A journalist has come forward to protest the monopolistic power of Google in the online world — claiming she was silenced by the search giant. Supposedly, a Google gag forced the author to unpublish an article because it was critical of Google’s actions.
Given how crucial some web services are to our lives, it’s a matter of increasing concern that they’re all run by companies with agendas and goals. One of those is invariably making money, so it’s not too surprising when we occasionally see governments and regulatory bodies clamp down on internet giants for anti-competitive or shady practices. In the case of Gizmodo writer Kashmir Hill, it was not the government but Google that cracked down.
Hill was writing for Forbes back in 2011 when Google+ was launched, and Google was keen to make it a major part of the web, encouraging websites to offer comment links on content as they do for Facebook and Reddit. According to Hill, Google staffers asserted that if sites like Forbes didn’t do that, their search engine rankings could suffer.
When Hill reported on this, pointing out the clear conflict of interest involved, Google wasn’t happy. She claims that the search giant demanded she take the story down. While Google didn’t claim it was fake news, it did state that the meeting had been confidential.
Hill claims she wasn’t aware of an NDA, nor had she signed any form of non-disclosure agreement. Oddly enough, she suggests that at that time, Forbes didn’t have a traditional editorial team, so the onus to take the article down, or indeed, to keep it up, was on her.
Under pressure from Forbes staff and Google, she took it down, something she still regrets to this day.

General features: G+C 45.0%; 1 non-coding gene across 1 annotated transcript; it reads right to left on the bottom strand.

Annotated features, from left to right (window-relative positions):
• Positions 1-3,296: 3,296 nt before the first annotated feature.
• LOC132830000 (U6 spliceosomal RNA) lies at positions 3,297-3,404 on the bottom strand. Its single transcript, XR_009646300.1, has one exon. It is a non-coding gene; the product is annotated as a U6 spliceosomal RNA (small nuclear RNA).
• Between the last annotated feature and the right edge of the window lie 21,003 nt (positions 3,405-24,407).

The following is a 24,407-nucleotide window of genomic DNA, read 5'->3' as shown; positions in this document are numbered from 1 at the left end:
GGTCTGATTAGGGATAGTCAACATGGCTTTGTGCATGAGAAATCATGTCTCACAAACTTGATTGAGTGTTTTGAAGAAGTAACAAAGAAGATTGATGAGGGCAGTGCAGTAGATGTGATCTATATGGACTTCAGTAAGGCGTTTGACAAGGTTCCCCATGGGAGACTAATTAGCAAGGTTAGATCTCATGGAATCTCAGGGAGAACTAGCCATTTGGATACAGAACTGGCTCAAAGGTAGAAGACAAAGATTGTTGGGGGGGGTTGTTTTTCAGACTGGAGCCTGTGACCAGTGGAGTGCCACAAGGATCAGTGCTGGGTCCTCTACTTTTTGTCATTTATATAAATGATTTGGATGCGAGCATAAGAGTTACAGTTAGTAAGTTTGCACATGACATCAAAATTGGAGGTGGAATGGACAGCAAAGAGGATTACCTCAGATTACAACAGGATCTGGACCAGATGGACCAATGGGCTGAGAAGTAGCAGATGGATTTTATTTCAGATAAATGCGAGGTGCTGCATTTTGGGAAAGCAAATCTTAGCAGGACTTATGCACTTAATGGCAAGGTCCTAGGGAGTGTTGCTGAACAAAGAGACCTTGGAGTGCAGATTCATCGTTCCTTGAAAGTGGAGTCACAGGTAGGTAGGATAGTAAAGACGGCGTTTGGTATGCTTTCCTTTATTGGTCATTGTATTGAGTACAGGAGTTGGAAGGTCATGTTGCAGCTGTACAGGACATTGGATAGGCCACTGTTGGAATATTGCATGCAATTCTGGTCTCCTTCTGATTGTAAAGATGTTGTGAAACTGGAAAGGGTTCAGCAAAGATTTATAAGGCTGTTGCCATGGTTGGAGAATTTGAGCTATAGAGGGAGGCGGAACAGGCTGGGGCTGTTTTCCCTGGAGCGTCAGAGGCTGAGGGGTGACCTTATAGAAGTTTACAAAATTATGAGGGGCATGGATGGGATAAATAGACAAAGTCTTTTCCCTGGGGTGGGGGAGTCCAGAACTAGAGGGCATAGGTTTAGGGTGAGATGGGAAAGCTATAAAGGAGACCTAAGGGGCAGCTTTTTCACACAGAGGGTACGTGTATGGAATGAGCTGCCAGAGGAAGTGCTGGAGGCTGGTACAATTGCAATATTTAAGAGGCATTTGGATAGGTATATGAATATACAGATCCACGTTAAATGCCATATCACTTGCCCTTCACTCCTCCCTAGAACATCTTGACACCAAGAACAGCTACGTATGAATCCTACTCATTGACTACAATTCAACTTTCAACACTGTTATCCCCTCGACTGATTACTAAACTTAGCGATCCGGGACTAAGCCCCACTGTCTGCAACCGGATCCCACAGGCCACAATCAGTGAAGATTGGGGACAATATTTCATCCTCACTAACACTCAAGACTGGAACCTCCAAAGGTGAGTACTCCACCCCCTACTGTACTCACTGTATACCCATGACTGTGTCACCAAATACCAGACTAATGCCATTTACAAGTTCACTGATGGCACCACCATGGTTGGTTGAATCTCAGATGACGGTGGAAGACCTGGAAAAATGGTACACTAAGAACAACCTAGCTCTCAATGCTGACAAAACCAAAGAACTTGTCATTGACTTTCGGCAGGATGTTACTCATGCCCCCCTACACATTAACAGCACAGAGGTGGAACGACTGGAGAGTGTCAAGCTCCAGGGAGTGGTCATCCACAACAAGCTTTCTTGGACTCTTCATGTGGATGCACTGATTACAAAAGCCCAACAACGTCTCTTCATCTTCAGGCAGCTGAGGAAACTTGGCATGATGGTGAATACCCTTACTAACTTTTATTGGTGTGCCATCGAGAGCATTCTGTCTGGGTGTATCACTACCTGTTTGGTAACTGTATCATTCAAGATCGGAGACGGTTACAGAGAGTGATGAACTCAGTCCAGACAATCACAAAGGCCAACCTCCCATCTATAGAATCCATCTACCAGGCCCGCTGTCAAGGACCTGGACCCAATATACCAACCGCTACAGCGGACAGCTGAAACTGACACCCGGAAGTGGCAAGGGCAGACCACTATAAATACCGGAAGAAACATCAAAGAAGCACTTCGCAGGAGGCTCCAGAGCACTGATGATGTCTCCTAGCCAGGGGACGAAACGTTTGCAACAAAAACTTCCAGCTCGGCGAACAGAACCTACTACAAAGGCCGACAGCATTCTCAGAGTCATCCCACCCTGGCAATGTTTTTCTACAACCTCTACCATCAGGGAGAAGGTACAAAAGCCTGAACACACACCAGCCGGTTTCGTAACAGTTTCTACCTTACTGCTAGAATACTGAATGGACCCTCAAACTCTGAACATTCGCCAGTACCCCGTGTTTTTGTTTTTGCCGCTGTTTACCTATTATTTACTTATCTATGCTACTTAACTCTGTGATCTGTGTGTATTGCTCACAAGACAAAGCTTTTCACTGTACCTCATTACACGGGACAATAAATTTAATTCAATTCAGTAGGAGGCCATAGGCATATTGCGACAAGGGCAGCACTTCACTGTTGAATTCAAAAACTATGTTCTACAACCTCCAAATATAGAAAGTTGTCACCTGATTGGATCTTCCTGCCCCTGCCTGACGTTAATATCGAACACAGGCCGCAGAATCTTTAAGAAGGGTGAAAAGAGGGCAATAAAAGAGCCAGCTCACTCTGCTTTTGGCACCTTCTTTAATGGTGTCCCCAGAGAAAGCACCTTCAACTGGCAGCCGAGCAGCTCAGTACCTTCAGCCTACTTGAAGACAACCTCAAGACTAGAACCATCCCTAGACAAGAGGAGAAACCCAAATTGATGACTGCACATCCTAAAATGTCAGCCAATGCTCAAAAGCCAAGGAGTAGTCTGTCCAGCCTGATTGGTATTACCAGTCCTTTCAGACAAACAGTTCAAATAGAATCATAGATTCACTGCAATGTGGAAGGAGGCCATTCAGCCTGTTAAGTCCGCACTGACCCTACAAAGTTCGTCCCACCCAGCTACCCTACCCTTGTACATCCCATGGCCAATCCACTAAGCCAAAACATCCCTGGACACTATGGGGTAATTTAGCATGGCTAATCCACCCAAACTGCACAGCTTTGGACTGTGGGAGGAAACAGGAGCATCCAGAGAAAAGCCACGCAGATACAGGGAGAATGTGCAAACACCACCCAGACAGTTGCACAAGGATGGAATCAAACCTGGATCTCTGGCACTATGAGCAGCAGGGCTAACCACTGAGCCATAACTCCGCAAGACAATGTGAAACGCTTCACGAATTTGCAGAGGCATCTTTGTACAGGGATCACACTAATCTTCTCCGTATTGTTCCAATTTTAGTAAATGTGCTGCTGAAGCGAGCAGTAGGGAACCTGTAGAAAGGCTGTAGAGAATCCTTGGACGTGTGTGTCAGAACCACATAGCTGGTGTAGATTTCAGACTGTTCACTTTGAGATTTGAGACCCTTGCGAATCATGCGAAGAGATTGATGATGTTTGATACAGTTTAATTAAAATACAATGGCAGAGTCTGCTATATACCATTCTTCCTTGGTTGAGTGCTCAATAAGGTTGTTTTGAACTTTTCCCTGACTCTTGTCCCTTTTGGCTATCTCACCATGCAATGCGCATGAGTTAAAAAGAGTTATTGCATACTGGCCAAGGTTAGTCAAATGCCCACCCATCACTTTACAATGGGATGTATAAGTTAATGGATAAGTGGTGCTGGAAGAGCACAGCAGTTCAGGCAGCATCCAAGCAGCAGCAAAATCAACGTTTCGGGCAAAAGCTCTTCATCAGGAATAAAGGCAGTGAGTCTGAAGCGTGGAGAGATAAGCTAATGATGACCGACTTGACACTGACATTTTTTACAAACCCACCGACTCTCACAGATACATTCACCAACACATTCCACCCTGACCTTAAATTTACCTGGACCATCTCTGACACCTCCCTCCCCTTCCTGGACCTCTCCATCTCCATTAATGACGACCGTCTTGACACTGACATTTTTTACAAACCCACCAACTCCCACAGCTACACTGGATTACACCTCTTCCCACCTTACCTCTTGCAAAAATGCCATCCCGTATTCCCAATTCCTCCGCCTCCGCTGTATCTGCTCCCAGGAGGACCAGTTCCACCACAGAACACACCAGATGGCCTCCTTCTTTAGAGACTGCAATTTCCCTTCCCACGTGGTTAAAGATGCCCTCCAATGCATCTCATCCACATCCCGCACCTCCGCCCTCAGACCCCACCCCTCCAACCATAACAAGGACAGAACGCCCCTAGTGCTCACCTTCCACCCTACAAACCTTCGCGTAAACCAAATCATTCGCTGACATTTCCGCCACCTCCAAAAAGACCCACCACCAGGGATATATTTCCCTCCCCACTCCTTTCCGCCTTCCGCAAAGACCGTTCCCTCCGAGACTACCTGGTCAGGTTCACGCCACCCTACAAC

But that wasn’t to be the end of the story. Cached versions of her report still existed after she removed the original story, but those copies quickly disappeared. It appeared that Google had removed those cached versions, Hill speculated — or at least made them much harder to find.
While Google claims that it was Forbes that removed the story, Hill doubts the technical know how to do so existed at the site at that time, pointing out that more recently removed articles can still be found in search results.
After Gizmodo published the story, Google escalated its replied to Hill’s story: Vice president of global communications Rob Shilkin emailed her to reassert that the meeting was under NDA, and therefore the article simply shouldn’t have been online. As for the caching issue, he argue definitively that the company had not altered search records and never would.
“It’s trivial for a website owner to request its cache to be cleared (see here). I assume this is what happened because we had nothing to do with removing the article from the cache. I hope our team has enough credibility, among those who work with us, that you know that we couldn’t and wouldn’t engage in this type of behavior – never have, never will.”
This story comes to light as Google is in the spotlight again for possibly leaning on an organization to fire someone who was critical of the search giant. If confirmed, this would only raise additional questions about the overwhelming influence of some of the internet’s biggest corporations.
Updated with a reply from Google vice president Rob Shilkin.
- Google jumps on the ‘Stories’ bandwagon with search-focused AMP Stories
- Piracy causes Google to yank Kodi from its autocomplete list in search results
- Google faces lawsuit accusing it of selling defective Pixel phones
- Google Images altered to calm legal grumblings made by Getty Images
- Google nixes the ‘view image’ button on photo searches after settlement with Getty